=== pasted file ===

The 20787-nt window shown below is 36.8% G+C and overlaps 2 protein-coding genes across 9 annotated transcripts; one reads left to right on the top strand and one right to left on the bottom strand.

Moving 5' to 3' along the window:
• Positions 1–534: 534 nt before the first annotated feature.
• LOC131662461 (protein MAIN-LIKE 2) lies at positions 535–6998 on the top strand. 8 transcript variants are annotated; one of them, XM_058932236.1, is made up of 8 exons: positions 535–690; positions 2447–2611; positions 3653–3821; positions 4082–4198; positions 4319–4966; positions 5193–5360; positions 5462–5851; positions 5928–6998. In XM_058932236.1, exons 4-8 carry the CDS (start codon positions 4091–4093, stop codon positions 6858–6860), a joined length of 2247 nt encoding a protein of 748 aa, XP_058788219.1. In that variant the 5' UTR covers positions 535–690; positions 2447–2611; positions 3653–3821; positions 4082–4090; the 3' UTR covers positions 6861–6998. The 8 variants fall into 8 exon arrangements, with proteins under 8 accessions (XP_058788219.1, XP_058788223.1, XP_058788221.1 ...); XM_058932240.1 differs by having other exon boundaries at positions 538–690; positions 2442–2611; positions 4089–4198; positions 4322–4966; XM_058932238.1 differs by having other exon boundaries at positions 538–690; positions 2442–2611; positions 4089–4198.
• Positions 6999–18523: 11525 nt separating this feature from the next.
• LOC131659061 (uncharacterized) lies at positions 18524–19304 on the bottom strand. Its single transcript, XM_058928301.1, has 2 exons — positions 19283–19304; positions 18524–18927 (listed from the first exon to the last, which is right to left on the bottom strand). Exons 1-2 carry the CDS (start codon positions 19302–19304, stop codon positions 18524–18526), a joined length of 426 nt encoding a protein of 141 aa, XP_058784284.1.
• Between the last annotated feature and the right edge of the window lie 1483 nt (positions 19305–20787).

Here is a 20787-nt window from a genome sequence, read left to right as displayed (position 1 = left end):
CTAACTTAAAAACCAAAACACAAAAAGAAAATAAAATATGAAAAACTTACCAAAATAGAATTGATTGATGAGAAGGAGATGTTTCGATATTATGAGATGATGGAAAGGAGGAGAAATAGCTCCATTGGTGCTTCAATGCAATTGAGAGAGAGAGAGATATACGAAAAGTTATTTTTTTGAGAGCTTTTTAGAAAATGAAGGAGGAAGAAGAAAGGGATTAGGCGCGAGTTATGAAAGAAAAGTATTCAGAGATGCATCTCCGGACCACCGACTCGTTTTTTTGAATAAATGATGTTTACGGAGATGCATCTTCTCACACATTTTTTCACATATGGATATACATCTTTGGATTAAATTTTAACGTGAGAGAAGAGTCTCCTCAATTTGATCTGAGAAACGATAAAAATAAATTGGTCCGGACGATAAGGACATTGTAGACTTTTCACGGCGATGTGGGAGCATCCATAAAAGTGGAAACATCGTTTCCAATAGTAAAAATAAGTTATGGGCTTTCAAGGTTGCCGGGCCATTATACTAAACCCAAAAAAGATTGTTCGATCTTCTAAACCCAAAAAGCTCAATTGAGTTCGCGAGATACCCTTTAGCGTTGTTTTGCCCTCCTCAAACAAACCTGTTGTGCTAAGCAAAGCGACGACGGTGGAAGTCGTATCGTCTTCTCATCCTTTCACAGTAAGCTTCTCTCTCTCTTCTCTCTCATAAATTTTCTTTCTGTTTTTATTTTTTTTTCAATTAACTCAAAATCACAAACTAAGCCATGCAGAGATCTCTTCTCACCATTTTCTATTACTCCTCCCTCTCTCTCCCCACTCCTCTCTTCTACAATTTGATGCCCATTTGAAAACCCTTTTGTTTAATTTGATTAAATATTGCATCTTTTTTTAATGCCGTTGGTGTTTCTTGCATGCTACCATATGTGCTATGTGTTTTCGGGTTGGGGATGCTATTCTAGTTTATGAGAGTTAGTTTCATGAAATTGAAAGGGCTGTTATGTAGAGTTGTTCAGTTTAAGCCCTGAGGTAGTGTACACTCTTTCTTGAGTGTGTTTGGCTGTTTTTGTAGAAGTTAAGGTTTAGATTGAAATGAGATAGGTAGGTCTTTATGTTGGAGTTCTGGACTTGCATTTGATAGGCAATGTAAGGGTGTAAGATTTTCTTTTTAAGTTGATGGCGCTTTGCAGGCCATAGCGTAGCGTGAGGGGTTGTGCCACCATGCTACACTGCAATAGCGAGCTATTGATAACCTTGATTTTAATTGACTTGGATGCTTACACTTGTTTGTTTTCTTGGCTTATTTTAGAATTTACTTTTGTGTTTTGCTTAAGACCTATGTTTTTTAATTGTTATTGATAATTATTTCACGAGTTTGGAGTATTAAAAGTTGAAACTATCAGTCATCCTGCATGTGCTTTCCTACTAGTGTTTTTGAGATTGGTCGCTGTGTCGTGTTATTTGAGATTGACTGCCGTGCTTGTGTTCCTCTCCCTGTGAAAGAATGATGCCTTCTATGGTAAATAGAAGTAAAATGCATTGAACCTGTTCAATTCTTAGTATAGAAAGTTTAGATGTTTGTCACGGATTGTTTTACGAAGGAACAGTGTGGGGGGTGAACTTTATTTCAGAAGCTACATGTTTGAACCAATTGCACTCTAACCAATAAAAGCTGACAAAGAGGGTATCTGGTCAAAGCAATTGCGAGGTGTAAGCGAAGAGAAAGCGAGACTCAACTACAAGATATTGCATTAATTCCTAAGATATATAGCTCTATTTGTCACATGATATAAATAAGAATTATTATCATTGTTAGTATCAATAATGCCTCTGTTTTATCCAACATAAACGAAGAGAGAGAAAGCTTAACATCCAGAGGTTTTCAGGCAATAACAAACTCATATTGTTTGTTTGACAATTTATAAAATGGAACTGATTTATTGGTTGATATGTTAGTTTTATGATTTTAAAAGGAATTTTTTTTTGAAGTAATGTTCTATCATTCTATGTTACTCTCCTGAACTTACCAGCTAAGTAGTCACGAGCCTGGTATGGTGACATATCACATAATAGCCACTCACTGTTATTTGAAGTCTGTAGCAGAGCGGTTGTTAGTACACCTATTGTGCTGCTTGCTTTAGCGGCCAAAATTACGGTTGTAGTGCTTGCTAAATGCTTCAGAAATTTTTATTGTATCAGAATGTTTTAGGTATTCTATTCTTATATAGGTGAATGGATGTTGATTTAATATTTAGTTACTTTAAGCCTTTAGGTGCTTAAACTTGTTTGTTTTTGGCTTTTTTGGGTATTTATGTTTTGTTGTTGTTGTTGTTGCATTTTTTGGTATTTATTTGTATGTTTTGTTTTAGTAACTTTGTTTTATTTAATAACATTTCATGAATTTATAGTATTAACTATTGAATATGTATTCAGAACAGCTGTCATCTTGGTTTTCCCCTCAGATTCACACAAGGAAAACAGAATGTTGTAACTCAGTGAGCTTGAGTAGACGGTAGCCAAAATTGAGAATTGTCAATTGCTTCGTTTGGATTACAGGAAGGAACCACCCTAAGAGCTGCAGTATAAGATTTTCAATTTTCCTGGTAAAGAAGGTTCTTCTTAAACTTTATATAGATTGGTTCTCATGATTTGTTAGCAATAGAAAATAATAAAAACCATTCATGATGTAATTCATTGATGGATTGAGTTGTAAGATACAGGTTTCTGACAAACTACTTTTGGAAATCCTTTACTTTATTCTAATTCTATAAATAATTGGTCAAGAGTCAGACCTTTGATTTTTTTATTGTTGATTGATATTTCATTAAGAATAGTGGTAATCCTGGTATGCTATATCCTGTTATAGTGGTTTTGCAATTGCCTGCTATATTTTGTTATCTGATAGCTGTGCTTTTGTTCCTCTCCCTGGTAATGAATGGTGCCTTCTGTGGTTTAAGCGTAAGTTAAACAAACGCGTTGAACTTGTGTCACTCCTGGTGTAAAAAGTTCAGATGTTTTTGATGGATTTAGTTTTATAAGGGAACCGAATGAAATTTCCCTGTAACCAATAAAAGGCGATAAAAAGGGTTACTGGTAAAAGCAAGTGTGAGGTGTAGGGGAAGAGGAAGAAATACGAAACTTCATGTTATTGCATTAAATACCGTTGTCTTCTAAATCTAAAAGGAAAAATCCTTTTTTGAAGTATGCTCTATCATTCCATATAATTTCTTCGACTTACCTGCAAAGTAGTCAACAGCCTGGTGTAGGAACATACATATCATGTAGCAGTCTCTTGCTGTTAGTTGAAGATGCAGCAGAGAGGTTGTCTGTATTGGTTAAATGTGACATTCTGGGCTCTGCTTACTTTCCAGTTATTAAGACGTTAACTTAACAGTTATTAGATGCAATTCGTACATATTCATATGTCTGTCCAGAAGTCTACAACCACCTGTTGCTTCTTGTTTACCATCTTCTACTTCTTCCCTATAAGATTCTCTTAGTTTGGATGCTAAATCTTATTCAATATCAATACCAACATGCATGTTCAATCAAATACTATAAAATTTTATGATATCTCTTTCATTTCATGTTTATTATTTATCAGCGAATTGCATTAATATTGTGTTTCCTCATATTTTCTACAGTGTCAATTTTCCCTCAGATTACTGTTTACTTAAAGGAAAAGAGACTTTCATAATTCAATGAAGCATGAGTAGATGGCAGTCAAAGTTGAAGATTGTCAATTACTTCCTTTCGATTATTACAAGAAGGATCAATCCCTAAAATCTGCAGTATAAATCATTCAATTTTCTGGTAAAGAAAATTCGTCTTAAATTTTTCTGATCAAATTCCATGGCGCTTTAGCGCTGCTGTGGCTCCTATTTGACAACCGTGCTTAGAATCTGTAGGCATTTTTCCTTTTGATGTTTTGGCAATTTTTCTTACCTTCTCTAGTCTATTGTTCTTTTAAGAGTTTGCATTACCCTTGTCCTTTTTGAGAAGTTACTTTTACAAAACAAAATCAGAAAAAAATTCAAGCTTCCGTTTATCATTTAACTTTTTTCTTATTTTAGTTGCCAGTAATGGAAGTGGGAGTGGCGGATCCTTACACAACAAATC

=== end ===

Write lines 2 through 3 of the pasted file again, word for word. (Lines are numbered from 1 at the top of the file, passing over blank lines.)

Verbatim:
Moving 5' to 3' along the window:
• Positions 1–534: 534 nt before the first annotated feature.